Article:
1. This rule was obtained by the pensioners calling upon the District Magistrate of Backergunj to show cause why the appeal should not be re-hoard on the ground that the judgment of the lower Appellate Court did not discuss the evidence in the case for the defence and had not arrived at any finding with regard to the matters raised in the lower Court.
2. In our judgment there is no doubt that this rule must be made absolute. The judgment of the learned Additional District Magistrate is not satisfactory. In the first place the judgment dealt with an alleged delay in lodging the complaint. After dealing with that matter the learned Magistrate said, 'I think the evidence as to the occurrence is satisfactory and the only confusion arises through (sic) the number of Hachan Ali who are mention-ed. I, therefore, reject the appeal.' The learned Magistrate rejected the appeal and then proceeded to discuss the question of sentence. It is to be noticed that it is not possible to ascertain from the appellate Court's judgment what the occurrence was.
3. It cannot be accepted for a moment that that is a sufficient or satisfactory judgment of an Appellate Court. It was pointed out by the late Chief Justice Sir Lawrence Jenkins in the case of Ram Lal Singh v. Hari Charan Ahir (1910) 37 Cal. 194 that 'It is continually overlooked by Courts of Appeal that Section 424 of the Criminal Procedure Code prescribes that the rules contained in Chap. XXVI as to the judgment of a Criminal Court of original jurisdiction shall apply, so far as may be practicable, to the judgment of any Appellate Court other than a High Court; and one of the sections in Chap. XXVI is Section 367, which prescribes that a judgment shall, among other things, contain the point or points for determination, the decision thereon, and the reasons for the decision.'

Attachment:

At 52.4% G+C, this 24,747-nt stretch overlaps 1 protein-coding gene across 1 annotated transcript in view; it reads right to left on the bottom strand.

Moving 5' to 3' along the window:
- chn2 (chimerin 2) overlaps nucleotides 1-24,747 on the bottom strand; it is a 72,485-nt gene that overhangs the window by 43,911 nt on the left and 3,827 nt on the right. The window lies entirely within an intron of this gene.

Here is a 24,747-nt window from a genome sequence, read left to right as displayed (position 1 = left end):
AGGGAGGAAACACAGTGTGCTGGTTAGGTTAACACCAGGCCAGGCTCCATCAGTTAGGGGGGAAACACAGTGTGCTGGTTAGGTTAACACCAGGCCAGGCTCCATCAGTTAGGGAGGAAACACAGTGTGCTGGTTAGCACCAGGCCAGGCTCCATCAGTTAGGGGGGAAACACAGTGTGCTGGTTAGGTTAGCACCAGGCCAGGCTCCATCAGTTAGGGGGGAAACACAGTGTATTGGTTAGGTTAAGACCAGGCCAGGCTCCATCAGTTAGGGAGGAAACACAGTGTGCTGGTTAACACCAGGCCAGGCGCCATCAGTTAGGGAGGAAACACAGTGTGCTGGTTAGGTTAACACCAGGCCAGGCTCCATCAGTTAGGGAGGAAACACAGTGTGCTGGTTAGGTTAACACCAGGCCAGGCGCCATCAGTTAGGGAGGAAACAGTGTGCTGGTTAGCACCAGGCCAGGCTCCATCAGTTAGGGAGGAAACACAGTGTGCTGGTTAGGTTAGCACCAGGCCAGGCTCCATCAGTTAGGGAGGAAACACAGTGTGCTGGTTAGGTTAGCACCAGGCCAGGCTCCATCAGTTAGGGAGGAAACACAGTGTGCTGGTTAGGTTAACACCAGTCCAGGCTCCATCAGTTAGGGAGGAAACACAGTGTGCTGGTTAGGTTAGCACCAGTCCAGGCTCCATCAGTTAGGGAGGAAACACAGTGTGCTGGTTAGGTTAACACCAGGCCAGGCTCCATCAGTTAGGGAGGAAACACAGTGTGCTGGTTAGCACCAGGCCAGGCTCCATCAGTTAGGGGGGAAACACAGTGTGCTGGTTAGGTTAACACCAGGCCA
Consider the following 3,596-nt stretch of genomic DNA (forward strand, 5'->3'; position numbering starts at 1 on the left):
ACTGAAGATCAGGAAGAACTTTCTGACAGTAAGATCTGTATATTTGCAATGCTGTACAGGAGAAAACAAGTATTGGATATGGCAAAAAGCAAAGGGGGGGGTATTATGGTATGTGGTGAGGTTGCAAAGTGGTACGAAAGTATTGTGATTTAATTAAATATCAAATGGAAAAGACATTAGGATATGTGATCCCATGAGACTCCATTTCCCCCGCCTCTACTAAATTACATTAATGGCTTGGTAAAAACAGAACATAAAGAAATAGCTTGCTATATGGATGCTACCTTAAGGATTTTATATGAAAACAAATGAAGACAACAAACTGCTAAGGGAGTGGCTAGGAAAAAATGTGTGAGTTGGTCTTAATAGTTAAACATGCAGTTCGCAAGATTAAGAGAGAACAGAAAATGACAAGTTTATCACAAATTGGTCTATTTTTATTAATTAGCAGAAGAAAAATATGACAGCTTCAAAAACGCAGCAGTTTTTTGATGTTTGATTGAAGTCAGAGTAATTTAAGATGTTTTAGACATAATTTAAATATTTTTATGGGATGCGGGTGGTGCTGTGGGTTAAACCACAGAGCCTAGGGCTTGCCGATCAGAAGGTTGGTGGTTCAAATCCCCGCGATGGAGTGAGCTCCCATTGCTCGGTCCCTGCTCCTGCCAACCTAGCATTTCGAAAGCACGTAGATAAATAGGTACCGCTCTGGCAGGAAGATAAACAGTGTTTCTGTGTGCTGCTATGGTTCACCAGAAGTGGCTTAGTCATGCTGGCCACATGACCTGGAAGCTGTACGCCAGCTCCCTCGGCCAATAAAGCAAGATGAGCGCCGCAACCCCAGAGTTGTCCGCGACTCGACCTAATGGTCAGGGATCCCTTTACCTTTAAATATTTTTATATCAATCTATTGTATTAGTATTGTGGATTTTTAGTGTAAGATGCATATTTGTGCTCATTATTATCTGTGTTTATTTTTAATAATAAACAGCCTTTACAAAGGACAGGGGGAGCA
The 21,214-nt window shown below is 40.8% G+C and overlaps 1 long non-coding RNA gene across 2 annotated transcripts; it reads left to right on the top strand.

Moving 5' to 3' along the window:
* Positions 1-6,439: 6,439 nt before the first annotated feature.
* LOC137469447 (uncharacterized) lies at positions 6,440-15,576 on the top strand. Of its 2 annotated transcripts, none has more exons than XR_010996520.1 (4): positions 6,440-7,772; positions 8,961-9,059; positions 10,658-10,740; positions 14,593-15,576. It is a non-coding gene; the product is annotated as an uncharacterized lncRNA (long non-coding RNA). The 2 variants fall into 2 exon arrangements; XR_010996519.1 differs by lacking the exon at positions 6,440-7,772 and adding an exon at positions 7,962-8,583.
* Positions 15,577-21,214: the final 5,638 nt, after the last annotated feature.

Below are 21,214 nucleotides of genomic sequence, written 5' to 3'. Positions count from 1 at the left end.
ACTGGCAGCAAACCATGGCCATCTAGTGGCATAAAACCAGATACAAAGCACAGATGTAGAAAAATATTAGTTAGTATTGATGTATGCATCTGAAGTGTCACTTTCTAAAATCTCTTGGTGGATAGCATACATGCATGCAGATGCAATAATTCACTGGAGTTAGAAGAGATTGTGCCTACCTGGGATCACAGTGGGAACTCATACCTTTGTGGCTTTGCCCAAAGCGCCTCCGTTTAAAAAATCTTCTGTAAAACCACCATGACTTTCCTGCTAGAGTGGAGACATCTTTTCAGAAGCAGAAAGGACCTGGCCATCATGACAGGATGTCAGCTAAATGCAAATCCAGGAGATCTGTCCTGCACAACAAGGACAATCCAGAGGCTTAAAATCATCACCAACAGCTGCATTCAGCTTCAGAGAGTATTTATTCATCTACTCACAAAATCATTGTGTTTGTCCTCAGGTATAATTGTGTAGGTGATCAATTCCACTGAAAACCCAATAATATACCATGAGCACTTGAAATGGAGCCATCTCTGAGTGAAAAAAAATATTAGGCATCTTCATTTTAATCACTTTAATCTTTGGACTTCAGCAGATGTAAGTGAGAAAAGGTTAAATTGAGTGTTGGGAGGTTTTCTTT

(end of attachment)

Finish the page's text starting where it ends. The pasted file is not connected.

4. In our judgment it is clear that the judgment of the lower Appellate Court in the present case does not comply with the provisions of Section 367 of the Criminal Procedure Code. There are numerous decisions of this Court which lay down the, manner in which the lower Appellate. Court's judgment should be delivered and what it should contain; it is not necessary for me to refer to these cases in detail. It is sufficient to say that in this case the Rule must be made absolute and the matter must be remitted to the lower Appellate Court (Mr. Macpherson) for rehearing in order that the learned Magistrate may write a judgment in accordance with law.